The 21st Century World of Work: Not for Wimps
6th November 2014
The Leadership Shadow co-author Anthony Kasozi on how to lead successfully without burning out
The 21st-century workplace is placing tough demands on executives. Globalisation and rapid changes in information and communication technology have created a workplace in which change is fast, endemic and complex. For most executives working in globally owned or managed organisations, it is now simply impossible to keep up with all developments that affect them in their day-to-day work.
Some of the significant changes evident in every sector include:
- greater scrutiny and requirement for transparency
- greater organisational / cross functional complexity and interdependence
- more cultural diversity and more permeability to influences from outside organisational boundaries
- further democratisation of ownership and spread of accountability
For the individual leader it is tempting to take up all these challenges unquestioningly, and as a consequence, to become extremely driven and focused. Such a response may trigger what we call a hubristic cycle: that is, a cycle of reaching out for omnipotence but often oscillating back to impotence.
Implications for Leaders
All of this change has significant behavioural implications for leaders. It requires them to “step away” and then to ‘step up’, but to do so in different and new ways from the ones they may have been habitually accustomed to. They have to work effectively by acquiring more balance, and not simply by working harder or faster. As leaders they have simultaneously to work in ways that balance how they seek to sustain the changes, offer containment and foster insight.
More than ever, leaders need a place to reflect on the demands and expectations that are put on them, and rebalance and reconnect with their personal vision and resourcing base.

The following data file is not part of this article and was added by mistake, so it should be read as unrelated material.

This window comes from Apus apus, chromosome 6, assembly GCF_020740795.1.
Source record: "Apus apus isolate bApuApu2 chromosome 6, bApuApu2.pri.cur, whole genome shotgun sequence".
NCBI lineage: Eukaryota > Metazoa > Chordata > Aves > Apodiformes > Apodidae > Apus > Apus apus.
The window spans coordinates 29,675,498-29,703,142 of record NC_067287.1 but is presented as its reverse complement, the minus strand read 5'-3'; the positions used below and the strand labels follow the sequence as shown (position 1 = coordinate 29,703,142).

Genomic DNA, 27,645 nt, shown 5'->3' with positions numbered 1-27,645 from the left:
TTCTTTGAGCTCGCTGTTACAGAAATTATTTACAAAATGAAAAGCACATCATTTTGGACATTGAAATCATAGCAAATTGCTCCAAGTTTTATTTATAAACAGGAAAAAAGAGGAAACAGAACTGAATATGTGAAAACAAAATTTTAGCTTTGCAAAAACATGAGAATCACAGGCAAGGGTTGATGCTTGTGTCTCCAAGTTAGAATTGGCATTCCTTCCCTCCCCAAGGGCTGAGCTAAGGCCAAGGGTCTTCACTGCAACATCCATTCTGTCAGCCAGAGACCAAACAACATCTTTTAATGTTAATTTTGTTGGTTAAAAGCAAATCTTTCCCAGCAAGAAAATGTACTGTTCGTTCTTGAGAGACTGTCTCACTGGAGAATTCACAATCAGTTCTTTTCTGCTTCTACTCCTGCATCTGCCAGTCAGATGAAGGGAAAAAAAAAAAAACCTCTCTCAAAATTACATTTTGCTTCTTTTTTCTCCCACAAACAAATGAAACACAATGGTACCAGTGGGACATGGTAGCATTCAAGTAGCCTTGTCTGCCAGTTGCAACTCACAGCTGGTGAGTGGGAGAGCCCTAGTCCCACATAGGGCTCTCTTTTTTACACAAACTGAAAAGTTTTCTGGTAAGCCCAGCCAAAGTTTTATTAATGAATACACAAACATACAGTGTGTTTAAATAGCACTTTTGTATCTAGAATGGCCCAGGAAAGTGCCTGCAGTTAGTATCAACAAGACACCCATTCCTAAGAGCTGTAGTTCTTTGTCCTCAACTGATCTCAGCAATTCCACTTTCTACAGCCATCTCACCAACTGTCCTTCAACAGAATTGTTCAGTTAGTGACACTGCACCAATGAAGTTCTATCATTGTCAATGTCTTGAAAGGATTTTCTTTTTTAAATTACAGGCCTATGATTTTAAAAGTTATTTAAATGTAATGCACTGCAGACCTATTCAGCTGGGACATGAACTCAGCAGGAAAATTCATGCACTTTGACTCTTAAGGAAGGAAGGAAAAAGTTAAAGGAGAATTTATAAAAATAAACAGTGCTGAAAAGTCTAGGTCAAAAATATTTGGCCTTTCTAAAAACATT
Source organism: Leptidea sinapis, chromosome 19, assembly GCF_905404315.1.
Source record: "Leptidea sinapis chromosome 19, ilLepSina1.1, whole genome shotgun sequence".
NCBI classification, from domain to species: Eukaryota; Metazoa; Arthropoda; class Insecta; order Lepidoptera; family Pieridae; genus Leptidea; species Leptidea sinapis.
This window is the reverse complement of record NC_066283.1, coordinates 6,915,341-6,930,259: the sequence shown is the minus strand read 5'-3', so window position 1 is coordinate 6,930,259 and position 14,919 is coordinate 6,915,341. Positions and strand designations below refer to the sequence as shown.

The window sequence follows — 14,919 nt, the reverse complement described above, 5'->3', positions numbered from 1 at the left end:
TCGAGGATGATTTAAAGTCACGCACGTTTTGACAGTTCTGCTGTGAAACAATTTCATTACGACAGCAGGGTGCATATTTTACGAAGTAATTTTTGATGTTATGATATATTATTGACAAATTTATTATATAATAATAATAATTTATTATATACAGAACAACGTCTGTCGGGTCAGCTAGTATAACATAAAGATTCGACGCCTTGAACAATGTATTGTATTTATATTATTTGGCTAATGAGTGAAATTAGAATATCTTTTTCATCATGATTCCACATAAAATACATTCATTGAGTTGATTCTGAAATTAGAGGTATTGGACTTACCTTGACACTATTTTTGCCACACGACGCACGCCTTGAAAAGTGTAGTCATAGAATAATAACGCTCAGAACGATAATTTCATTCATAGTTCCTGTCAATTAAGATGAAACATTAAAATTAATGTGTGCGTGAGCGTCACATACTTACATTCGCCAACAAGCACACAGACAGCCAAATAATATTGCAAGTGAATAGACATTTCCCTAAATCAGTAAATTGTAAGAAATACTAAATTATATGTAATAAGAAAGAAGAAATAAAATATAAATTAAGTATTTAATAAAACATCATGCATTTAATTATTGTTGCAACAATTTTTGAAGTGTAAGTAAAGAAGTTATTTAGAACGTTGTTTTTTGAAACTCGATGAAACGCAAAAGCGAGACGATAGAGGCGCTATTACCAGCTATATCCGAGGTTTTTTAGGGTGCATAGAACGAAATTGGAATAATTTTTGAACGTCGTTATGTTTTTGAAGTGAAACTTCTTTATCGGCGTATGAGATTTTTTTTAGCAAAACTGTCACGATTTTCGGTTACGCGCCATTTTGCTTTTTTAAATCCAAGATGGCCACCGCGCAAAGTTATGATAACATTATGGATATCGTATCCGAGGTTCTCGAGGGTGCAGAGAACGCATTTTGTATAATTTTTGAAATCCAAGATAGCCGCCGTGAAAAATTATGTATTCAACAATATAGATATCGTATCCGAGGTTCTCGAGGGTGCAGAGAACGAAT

The 21st Century Reality
Today’s executives tell us that they live in a context that is testing, challenging and more often than not, unforgiving. They live with escalating demands for personal performance, engagement and responsibility. Their overwhelming experience suggests that the 21stCentury world of work is certainly not a place for wimps.
In our work as coaches and consultants, we are working in real time with the aspiration and frustration of clients who are seeking and achieving (or suffering and recovering from) episodes of balance or imbalance. Our new book The Leadership Shadow addresses the commonly known reality that in modern life, and its challenging circumstances, and in the midst of a hectic career, we can as managers and professionals go into "overdrive". We can be pushed or push ourselves into a balancing effort that overshoots, and that we have difficulty recovering from.
For instance, such an overdrive may be accompanied by perceptual and cognitive biases. It may lead to increased stress and burnout. In the extreme, it may result in a decrease in physiological and psychological resilience. Ultimately overshooting may lead to a negative spiral that can cause physiological and psychological illness or collapse.
Cycles of Hubris and Humility in Leadership
Central to these extreme experiences of overreaching is the idea of hubris; a sense of overbearing pride, defiance or presumption not justified by the circumstances or perceptions of others. Excessive pride and pig-headedness is generally associated with public displays of overconfidence, which hides associated private and deeply held feelings of remorse and doubt. This can become a repeating cycle that may well spiral out of control.